Energy Infrastructure Plan for the North Sea

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Energy Infrastructure Plan for the North Sea

Deloitte team works with the government to help convert its sustainable energy vision into a viable plan

The energy transition

The challenges facing all societies in their transition to a greener economy – and specifically more sustainable means of generating and distributing energy – are well known. Focusing on the period from 2030 to 2050, the ambitious Energy Infrastructure Plan for the North Sea (EIPN) aims to create a future-proof energy system powered by the North Sea, addressing the Netherlands’ challenging ambitions for a sustainable energy transition.

This initiative is not just about achieving the goals set out in the National Energy System Plan (NPE). It’s also about finding a way to turn these goals into a practical reality that excites both energy professionals and consumers.

Our role is to advise the government on how the EIPN can result in tangible change for the energy sector. The report we’re writing, focused on the plan’s implementation period of 2030-2050, will be the visible output from an extensive project involving a team drawn from our many disciplines within the firm, and in partnership with other technical consultancies. The report will showcase the practical steps necessary for the Netherlands to meet its renewable energy targets, and serve as a blueprint for other nations to follow suit.

Key activities and conclusions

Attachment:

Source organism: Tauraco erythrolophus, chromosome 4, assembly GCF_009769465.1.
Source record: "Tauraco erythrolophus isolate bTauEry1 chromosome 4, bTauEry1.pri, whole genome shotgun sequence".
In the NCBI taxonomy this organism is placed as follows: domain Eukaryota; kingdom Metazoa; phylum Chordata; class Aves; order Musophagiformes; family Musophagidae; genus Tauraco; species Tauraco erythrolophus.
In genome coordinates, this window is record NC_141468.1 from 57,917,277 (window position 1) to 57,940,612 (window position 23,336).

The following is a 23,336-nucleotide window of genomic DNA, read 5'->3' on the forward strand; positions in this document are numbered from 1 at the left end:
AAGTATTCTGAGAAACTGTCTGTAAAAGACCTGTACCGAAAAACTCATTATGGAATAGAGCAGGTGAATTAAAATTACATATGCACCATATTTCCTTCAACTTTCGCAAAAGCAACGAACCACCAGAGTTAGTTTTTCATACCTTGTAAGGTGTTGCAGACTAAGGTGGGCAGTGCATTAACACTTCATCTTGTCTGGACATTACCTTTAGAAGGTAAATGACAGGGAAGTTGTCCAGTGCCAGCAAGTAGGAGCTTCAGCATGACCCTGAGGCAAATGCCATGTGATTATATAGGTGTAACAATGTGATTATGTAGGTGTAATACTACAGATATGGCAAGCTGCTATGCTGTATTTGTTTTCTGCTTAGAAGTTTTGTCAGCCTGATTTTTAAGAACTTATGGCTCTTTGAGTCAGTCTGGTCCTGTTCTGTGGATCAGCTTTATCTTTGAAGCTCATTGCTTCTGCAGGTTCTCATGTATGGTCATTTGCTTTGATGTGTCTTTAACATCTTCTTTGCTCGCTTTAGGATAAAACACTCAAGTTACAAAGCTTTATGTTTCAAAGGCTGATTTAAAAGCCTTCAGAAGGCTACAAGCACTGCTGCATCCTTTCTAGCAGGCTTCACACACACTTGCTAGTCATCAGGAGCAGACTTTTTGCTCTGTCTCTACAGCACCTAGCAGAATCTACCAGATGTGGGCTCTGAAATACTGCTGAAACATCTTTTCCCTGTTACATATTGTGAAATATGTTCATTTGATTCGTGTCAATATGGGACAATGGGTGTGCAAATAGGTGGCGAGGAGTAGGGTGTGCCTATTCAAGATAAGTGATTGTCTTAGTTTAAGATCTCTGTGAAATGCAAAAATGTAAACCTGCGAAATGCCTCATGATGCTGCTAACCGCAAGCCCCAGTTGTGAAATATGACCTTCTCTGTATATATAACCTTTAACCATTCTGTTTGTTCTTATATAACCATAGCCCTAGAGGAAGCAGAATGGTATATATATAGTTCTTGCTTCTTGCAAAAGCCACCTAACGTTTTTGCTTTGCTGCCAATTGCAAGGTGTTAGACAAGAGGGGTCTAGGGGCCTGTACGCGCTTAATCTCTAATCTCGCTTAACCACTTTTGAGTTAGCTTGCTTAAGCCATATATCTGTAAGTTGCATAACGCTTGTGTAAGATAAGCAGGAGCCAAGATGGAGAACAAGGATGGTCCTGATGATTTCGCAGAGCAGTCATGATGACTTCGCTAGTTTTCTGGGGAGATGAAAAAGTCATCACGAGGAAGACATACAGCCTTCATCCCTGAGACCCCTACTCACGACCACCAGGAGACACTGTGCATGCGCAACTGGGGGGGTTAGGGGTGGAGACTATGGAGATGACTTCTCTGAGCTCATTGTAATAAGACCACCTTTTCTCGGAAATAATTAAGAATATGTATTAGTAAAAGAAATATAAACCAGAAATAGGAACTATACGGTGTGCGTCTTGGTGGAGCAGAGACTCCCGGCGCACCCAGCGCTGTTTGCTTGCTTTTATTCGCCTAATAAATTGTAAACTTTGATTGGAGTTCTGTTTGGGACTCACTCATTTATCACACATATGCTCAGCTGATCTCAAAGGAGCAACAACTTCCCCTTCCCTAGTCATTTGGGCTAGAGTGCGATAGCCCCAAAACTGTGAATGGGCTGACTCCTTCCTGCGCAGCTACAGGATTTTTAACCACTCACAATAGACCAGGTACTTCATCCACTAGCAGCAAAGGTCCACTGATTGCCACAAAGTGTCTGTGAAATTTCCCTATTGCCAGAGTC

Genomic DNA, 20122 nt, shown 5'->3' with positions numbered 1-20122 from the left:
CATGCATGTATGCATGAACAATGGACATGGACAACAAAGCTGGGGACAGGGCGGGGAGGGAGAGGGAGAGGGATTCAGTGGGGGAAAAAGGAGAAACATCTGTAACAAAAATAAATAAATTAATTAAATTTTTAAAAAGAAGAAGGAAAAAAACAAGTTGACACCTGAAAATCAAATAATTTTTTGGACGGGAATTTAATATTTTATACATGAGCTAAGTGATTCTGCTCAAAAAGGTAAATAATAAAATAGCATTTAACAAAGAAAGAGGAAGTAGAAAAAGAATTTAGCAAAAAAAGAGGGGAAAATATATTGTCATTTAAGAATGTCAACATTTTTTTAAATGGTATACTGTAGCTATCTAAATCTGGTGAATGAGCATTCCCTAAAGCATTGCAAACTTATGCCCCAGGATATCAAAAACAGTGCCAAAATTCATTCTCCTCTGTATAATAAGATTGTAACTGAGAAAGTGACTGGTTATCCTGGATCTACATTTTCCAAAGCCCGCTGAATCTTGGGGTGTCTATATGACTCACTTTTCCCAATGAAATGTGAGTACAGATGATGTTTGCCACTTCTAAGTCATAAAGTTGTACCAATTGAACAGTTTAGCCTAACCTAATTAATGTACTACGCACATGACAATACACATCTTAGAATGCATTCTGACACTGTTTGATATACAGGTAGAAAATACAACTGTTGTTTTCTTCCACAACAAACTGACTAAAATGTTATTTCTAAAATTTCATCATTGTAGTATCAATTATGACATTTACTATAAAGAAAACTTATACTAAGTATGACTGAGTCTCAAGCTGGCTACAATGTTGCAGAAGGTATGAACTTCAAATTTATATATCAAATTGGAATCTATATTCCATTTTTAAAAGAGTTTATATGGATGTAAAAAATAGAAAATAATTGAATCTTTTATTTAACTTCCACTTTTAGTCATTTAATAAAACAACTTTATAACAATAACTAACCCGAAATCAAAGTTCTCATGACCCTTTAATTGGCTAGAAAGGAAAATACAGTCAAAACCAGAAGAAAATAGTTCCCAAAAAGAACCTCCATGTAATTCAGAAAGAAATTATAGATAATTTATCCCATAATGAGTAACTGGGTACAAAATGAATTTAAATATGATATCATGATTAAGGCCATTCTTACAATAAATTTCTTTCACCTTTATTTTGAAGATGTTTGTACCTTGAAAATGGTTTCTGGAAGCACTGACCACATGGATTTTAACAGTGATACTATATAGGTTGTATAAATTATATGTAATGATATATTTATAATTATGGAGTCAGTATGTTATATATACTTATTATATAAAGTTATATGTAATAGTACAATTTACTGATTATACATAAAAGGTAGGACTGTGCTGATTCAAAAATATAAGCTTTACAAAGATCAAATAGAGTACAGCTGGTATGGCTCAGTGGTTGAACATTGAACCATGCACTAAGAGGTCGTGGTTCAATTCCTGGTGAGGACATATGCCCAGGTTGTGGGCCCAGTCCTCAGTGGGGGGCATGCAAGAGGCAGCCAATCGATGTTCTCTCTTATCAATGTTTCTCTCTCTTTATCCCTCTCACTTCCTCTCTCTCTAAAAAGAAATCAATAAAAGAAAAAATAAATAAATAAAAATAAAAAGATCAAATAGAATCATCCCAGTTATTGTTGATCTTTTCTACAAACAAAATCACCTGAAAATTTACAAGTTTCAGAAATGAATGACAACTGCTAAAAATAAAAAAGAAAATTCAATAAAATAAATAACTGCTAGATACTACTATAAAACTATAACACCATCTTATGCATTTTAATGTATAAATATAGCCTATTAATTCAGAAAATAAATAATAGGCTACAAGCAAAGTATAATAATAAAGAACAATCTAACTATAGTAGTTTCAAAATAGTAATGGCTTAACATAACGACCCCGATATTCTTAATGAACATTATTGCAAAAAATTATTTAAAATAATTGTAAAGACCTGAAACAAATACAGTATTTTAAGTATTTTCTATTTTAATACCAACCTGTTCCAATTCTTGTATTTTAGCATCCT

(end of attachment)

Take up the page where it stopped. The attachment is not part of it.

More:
This project has many angles to it, and a host of contributing parties. One of our main jobs was to devise a way to orchestrate their contribution, working across many government departments to create a cohesive action plan. From the outset, our people demonstrated that we would act as an integrator across the many stakeholders and their diverse interests, by offering a comprehensive overview for all involved – including electricity and new hydrogen transmission operators. This approach was crucial, as all parties were committed to the energy transition, but could easily have lacked clarity on their specific roles and the urgency of various actions.

From theory to practical action

We made best use of hundreds of pages of existing knowledge, summarising the key elements of what had been planned and tested previously, and then translated what was essentially theoretical advice into actionable steps. Having focused on the leap from knowledge to implementation, we have taken a different path from that followed by previous studies. The project exemplifies the power of our MDM model, with the service lines involved spanning strategy consulting, financial advisory and legal services, plus we partnered with external technical and legal advisors for specialised knowledge in the energy transition.

Approach

In drafting the report’s recommendations, we tackled the complex calculations necessary to understand the ultimate contribution to the national energy supply – and therefore its impact on the energy economy.

Our team organised the work into four main streams, supported by process and stakeholder management teams. This helped everyone remain engaged with the project issues in hand and make efficient progress; two of the potential obstacles to this project were getting the critical information for the project’s success, and navigating the cultural and operational differences across stakeholders.

Lessons learned

With this project moving beyond the theoretical to deliver a practical, actionable, timely set of recommendations, we set a welcome precedent for future projects. The collaboration process we’ve experienced offers valuable lessons, too, in integrating diverse perspectives into a single point of view.

The project also very much aligns with Deloitte’s purpose, by bringing the best of our business together to accelerate the transition to a sustainable economy. The report methodology also sets a benchmark for future studies, highlighting the importance of adaptable, informed planning in the face of the evolving energy landscape.

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